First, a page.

The list of operations that were (re)written is pretty long:

  • createNode, mergeNode

  • createRelationship

  • getDegree, getRelationships

  • findByLabelAndPropertyValue, findAllByLabel

  • findByQuery (lucene)

  • setProperty, setProperties, addLabel, removeLabel

  • deleteNode, deleteRelationship

  • …​

All other methods still forward to the existing REST operations (e.g. adding nodes to legacy indexes).
The new Cypher based REST-Api-Impl also utilizes the node cache that I already mentioned.
Some of these operations also send multiple statements on the same HTTP-request.

All Cypher operations run within a transaction, if there is none running, a single transaction will be opened just for this operation. If there is already a transaction started (stored in a ThreadLocal), the following operations will participate in it. So if the transaction is started on the outside, e.g. on a method boundary (annotated with @Transactional) all operations in the same thread will continue to use that transaction until the transactional scope was closed by issuing a commit or rollback operation.

To integrate this functionality with the outside, the Cypher based Rest-API exposes a method to create new Transactions. Those are held in a thread-local variable so that you can run independent threads with individual, concurrent transactions.

For integration with the Java world, aka. JTA, I also implemented a javax.transaction.TransactionManager on top of that API which can be used on its own.
But of course for integrating with Spring it is injected into a Jta(Platform)TransactionManager in the Spring Data Neo4j configuration.

So whenever you annotate a method or class with @Transactional, the Spring transaction infrastructure will use that bean to tie into the remote transaction mechanism provided by the transactional Cypher endpoint.

It was pretty cool that it worked out of the box after I brought the individual pieces together.

To make this new remote integration usable from Spring Data Neo4j I created a SpringCypherRestGraphDatabase (an implementation of the SDN-Database API that is more comprehensive than Neo4j’s GraphDatabaseService).

This is what you should use now to connect your Spring Data Neo4j application remotely to a Neo4j Server.

@EnableTransactionManagement(mode = AdviceMode.PROXY)
public static class RemoteConfiguration extends Neo4jConfiguration {
    public RemoteConfiguration() {

    public GraphDatabaseService graphDatabaseService() {
        return new SpringCypherRestGraphDatabase(BASE_URI);

The steps taken here improved the performance of the use-case we were looking at by a factor of 8, which is not that bad.



Time (ms)

Time/Op (ms)

SDN remote (3.2.1):




SDN remote (3.3.0):




My changes only addressed the remoting aspect of this challenge, the next step is to think big.

Ad Astra – SDN.next

We started work on completely rewriting the internals of Spring Data Neo4j to embrace a single, fast object graph mapping library for Neo4j.

As part of this effort which is mainly developed by our partner GraphAware in London, we will simplify the architecture that Spring Data Neo4j is built on.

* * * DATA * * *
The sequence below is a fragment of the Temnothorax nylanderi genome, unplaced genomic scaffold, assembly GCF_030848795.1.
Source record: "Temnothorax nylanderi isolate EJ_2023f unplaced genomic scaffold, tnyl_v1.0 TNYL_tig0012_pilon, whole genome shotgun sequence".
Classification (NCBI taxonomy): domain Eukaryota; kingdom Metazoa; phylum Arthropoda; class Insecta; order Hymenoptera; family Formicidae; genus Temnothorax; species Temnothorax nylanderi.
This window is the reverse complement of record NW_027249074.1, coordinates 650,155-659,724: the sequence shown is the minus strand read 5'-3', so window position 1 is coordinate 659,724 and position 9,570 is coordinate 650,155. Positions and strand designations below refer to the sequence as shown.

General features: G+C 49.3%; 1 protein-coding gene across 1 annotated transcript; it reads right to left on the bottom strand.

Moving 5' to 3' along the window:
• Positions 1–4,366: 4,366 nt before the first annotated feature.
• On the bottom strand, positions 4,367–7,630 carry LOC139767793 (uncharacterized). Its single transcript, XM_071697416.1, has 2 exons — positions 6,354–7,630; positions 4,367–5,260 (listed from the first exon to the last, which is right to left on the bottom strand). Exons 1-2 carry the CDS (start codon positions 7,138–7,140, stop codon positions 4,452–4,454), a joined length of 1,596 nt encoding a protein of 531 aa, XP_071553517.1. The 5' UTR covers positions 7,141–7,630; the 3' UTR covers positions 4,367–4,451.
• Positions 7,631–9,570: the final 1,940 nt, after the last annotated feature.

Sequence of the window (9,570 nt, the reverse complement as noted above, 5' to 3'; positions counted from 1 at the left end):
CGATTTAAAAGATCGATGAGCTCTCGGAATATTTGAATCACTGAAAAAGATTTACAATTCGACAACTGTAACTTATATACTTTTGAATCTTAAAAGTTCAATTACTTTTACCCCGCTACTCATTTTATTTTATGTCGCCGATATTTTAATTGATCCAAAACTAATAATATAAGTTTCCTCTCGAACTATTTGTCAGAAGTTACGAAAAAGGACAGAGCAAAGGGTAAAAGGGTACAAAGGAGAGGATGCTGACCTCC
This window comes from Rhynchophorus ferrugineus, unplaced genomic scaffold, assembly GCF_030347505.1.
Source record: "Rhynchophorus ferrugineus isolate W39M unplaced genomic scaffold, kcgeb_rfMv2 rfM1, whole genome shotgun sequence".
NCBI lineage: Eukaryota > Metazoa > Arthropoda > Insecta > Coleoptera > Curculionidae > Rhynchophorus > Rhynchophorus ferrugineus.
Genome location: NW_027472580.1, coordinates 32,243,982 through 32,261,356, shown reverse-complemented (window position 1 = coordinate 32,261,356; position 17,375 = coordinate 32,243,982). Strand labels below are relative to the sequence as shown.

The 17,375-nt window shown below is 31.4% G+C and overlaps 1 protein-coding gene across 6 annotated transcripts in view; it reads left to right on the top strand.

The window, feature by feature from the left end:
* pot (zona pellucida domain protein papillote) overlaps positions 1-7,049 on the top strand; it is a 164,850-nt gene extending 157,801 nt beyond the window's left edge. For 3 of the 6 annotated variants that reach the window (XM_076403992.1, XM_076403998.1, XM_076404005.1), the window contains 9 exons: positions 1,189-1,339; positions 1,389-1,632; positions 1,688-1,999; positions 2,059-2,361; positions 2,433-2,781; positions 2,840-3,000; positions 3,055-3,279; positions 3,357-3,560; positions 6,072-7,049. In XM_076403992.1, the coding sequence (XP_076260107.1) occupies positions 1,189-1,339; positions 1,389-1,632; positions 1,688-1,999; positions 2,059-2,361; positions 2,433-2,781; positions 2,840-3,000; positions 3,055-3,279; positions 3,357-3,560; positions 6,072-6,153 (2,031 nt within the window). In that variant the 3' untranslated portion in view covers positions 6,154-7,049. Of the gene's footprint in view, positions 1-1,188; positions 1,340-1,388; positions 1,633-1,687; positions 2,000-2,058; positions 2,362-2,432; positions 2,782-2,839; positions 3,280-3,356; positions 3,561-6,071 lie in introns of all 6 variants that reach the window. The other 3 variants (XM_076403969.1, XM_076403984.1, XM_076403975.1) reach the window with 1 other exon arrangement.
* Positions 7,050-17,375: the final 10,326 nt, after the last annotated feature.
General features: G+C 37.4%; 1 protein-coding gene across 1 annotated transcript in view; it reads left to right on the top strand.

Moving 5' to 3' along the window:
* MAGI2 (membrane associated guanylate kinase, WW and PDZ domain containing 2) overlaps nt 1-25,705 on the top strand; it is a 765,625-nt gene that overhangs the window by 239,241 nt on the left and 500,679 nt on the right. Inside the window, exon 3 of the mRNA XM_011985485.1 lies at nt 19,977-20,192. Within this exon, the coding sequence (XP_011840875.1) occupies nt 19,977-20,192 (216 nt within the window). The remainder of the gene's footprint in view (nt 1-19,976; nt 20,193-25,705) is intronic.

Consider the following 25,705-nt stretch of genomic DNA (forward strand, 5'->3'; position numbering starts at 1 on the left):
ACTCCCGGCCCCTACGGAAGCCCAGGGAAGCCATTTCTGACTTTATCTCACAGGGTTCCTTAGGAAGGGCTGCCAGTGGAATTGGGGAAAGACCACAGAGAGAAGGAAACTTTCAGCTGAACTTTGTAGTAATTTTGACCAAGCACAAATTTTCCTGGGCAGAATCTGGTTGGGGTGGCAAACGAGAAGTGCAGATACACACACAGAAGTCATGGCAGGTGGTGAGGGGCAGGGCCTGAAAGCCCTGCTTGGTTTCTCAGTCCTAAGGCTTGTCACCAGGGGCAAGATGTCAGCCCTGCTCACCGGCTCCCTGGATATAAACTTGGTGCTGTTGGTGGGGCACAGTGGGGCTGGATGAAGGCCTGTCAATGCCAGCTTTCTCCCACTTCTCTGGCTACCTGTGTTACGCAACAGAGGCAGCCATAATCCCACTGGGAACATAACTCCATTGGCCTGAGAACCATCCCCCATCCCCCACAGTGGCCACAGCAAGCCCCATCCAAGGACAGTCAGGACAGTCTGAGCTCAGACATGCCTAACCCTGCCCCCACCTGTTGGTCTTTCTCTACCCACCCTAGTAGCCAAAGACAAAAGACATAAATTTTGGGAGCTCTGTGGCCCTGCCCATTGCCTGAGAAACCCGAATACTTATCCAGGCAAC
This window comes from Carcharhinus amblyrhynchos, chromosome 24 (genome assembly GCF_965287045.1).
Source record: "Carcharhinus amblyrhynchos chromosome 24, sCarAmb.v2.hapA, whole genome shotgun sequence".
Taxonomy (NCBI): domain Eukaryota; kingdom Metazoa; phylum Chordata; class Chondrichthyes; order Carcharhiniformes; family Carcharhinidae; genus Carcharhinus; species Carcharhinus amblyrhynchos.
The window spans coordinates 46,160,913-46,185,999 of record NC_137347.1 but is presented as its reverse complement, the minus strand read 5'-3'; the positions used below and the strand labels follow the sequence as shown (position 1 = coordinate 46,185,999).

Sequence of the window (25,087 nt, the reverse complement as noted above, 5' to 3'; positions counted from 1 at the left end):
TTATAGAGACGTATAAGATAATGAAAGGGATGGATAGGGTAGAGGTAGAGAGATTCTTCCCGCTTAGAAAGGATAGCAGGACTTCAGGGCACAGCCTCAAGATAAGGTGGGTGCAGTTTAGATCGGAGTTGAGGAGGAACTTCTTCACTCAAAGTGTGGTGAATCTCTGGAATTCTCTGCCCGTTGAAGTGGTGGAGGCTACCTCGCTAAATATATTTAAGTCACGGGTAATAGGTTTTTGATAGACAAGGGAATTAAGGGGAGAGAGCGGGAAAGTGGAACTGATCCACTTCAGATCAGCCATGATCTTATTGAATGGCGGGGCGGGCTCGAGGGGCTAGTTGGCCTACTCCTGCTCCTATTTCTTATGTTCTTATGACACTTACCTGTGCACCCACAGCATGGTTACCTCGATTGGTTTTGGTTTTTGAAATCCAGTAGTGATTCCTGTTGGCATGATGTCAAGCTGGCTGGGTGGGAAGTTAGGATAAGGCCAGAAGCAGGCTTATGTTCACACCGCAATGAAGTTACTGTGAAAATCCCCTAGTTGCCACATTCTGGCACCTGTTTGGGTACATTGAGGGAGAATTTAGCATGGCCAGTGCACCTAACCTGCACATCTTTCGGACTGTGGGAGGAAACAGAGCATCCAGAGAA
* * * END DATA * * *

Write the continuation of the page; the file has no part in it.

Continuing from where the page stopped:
While we will keep the external APIs that you see as SDN users, as stable as possible, the internals will change completely.

The idea is to build a fast, pure Java-Object Graph Mapper that utilizes the transactional Cypher Endpoint.
It will provide APIs for specifying mapping metadata from the outside and focus on simple CRUD operations of your entities and mapping Cypher query results into arbitrary result object structure (DTOs, view objects).

Spring Data Neo4j’s single future mapping mode will then utilize these APIs to provide mapping meta-information from its annotations, run the CRUD operations for updating and reading entities and support Cypher execution and result handling like you already use today.

As all that relies on the execution of compound Cypher statements, you can do much more in a single call, depending on how clever the OGM will become.

And going forward its performance will benefit from all Cypher performance improvements, new schema indexes (spatial and fulltext) and new remoting protocols.

I’m really excited to accompany this work and see it advancing every day. If you want to get a glance of these developments, check out the GraphAware GitHub repositories. But please be patient, this is work in progress in its early stages and although it progresses quickly, the first publicly usable version is still a while out.

I hope you join me all on this journey and are excited as I am of these latest developments.


The Story of GraphGen

Posted by Michael Hunger on Nov 1, 2014 in community, development, neo4j

This is the story behind the really useful and ingenious Neo4j example graph data generator developed by Christophe Willemsen.

I don’t just want to show you the tool but also tell the story how it came to be.

First of all: The Neo4j Community is awesome.
There are so many enthusiastic and creative people, that it is often humbling for me to be part of it.

So October 1st, Christophe tweeted out a short screencast he recorded, about a new tool (NeoGen) he was developing which converted a YAML domain specification into Cypher statements to populate a Neo4j database.

Read more…